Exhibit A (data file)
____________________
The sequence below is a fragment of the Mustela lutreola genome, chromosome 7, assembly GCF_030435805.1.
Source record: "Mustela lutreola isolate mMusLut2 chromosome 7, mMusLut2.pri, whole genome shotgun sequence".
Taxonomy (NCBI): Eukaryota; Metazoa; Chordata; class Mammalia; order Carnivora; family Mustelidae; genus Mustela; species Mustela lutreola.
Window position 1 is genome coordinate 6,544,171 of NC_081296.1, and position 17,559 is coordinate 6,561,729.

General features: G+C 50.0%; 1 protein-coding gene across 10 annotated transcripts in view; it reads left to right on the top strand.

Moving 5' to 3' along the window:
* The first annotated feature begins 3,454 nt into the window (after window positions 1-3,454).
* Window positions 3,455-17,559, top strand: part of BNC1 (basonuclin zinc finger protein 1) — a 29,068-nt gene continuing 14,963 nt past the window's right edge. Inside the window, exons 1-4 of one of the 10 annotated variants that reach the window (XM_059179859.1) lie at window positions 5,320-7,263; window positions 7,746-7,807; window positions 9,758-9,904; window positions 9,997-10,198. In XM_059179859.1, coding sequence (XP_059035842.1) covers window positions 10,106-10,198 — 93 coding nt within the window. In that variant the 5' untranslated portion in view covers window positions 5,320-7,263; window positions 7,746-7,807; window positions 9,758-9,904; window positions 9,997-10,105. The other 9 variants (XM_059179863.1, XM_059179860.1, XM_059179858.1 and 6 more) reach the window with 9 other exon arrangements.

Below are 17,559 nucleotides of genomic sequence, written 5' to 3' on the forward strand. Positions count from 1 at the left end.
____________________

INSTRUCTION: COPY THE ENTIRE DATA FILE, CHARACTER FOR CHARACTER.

The sequence below is a fragment of the Mustela lutreola genome, chromosome 7, assembly GCF_030435805.1.
Source record: "Mustela lutreola isolate mMusLut2 chromosome 7, mMusLut2.pri, whole genome shotgun sequence".
Taxonomy (NCBI): Eukaryota; Metazoa; Chordata; class Mammalia; order Carnivora; family Mustelidae; genus Mustela; species Mustela lutreola.
Window position 1 is genome coordinate 6,544,171 of NC_081296.1, and position 17,559 is coordinate 6,561,729.

General features: G+C 50.0%; 1 protein-coding gene across 10 annotated transcripts in view; it reads left to right on the top strand.

Moving 5' to 3' along the window:
* The first annotated feature begins 3,454 nt into the window (after window positions 1-3,454).
* Window positions 3,455-17,559, top strand: part of BNC1 (basonuclin zinc finger protein 1) — a 29,068-nt gene continuing 14,963 nt past the window's right edge. Inside the window, exons 1-4 of one of the 10 annotated variants that reach the window (XM_059179859.1) lie at window positions 5,320-7,263; window positions 7,746-7,807; window positions 9,758-9,904; window positions 9,997-10,198. In XM_059179859.1, coding sequence (XP_059035842.1) covers window positions 10,106-10,198 — 93 coding nt within the window. In that variant the 5' untranslated portion in view covers window positions 5,320-7,263; window positions 7,746-7,807; window positions 9,758-9,904; window positions 9,997-10,105. The other 9 variants (XM_059179863.1, XM_059179860.1, XM_059179858.1 and 6 more) reach the window with 9 other exon arrangements.

Below are 17,559 nucleotides of genomic sequence, written 5' to 3' on the forward strand. Positions count from 1 at the left end.